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ERIC Number: ED550159
Record Type: Non-Journal
Publication Date: 2012
Pages: 244
Abstractor: As Provided
Reference Count: N/A
ISBN: 978-1-2671-8593-8
Eleventh Graders' Understandings of Mathematical Functions
Burnett-Bradshaw, Camille S.
ProQuest LLC, Ph.D. Dissertation, Tufts University
The primary goal of the study presented in this dissertation is to describe 11th-graders' understandings, through different representations, of: (1) the definition of function, (2) the production of a function, and (3) the interpretation of a function. In addition, this dissertation seeks to describe the relationship between 11th-graders' scores on written assessments given at various times during the school year and their understandings of the concept of function. This will be achieved through a case study analysis of eight 11th-grade students in a traditional Algebra 2 Honors class. The eight participants were recruited from the same high school in Boston, Massachusetts, which serves a diverse racial, ethnic, and cultural community. The participants were interviewed individually about questions pertaining to the definition, production, and interpretation of functions. The participants were also given a written assessment at the beginning, middle, and end of the school year, which was based on the content of their Algebra 2 curriculum. The detailed analysis of the interview responses by each participant (within-case analusis) revealed that the students had some understanding of the concept of function and led to several themes that were used in the analyses of the whole group's performance (cross-case analyses). The cross-case analyses revealed that the 11th-grade students lack an understanding of the definition of function, but are able to produce various functions that may or may not meet a given constraint and are able to interpret the given properties of a function. In addition, in spite of not understanding the definition of a function, these students exhibit a flexible understanding of the concept of function; that is, they are able to translate a function from one representation to others and/or use different approaches towards producing and interpreting functions. [The dissertation citations contained here are published with the permission of ProQuest LLC. Further reproduction is prohibited without permission. Copies of dissertations may be obtained by Telephone (800) 1-800-521-0600. Web page:]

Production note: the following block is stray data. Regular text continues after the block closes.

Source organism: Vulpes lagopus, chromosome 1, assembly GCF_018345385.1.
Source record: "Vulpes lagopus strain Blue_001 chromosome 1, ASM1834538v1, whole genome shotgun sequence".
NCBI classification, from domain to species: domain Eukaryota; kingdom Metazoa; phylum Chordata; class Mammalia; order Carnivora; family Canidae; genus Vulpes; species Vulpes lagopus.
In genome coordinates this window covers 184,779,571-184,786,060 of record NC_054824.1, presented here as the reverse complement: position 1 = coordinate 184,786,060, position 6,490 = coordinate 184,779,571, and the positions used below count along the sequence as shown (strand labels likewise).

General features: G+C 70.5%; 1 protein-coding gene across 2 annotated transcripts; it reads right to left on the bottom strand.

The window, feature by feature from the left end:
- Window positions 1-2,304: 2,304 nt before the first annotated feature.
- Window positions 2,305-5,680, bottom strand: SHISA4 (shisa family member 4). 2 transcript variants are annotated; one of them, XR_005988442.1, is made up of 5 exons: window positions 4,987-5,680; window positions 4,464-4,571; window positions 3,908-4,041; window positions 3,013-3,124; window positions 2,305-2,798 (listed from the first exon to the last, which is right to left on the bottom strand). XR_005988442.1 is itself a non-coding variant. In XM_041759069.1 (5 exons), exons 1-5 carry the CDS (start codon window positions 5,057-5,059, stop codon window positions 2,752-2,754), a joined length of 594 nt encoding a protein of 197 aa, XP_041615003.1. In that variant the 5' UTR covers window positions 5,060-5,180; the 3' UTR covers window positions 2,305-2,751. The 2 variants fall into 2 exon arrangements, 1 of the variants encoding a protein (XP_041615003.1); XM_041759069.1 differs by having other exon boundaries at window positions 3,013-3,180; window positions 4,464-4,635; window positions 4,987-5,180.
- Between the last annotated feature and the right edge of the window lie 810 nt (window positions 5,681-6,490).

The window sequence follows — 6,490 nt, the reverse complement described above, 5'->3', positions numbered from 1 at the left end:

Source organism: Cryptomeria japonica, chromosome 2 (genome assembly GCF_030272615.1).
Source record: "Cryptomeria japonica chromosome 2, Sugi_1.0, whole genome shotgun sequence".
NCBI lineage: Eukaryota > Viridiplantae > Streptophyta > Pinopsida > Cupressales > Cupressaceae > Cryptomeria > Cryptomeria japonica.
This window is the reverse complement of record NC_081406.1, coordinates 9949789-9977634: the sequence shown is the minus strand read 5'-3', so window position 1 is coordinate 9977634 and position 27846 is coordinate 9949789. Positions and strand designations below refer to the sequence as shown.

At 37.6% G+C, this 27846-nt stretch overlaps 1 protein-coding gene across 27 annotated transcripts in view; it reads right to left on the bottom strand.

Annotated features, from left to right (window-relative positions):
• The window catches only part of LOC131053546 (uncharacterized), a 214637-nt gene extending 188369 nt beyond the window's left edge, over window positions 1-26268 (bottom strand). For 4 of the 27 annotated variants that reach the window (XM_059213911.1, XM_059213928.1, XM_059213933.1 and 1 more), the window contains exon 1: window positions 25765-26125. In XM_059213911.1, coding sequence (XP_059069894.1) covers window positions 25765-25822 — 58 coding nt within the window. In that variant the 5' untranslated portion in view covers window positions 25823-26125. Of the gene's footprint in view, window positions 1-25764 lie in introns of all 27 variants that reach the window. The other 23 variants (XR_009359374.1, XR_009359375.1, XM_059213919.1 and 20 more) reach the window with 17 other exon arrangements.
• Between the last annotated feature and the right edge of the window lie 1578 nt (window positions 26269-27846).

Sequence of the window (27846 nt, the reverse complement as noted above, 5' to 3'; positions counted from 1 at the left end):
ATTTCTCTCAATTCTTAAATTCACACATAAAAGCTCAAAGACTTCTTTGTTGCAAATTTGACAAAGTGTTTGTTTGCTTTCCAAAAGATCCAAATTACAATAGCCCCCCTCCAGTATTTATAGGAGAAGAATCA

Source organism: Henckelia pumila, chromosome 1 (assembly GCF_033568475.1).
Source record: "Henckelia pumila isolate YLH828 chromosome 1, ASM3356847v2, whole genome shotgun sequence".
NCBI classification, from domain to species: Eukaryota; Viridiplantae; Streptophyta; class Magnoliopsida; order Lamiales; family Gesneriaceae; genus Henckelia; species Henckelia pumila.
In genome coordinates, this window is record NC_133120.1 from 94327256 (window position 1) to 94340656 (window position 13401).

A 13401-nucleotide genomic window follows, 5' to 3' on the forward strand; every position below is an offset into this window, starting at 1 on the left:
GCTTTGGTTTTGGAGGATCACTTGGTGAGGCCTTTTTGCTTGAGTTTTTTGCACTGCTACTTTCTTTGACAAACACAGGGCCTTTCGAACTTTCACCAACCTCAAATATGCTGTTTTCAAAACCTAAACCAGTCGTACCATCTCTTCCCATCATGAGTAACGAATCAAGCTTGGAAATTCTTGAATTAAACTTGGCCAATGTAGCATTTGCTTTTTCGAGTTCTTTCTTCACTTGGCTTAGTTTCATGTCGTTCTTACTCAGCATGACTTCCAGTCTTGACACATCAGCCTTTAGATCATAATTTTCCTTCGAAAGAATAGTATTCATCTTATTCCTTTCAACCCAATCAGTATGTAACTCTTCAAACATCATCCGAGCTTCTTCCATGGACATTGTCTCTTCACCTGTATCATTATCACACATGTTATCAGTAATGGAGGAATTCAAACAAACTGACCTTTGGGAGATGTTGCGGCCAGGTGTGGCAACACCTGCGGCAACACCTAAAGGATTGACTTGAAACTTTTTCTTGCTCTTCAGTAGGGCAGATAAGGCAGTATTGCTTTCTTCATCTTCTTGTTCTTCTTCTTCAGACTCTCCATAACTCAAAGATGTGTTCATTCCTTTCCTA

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Publication Type: Dissertations/Theses - Doctoral Dissertations
Education Level: Grade 11; Secondary Education; High Schools
Audience: N/A
Language: English
Sponsor: N/A
Authoring Institution: N/A
Identifiers - Location: Massachusetts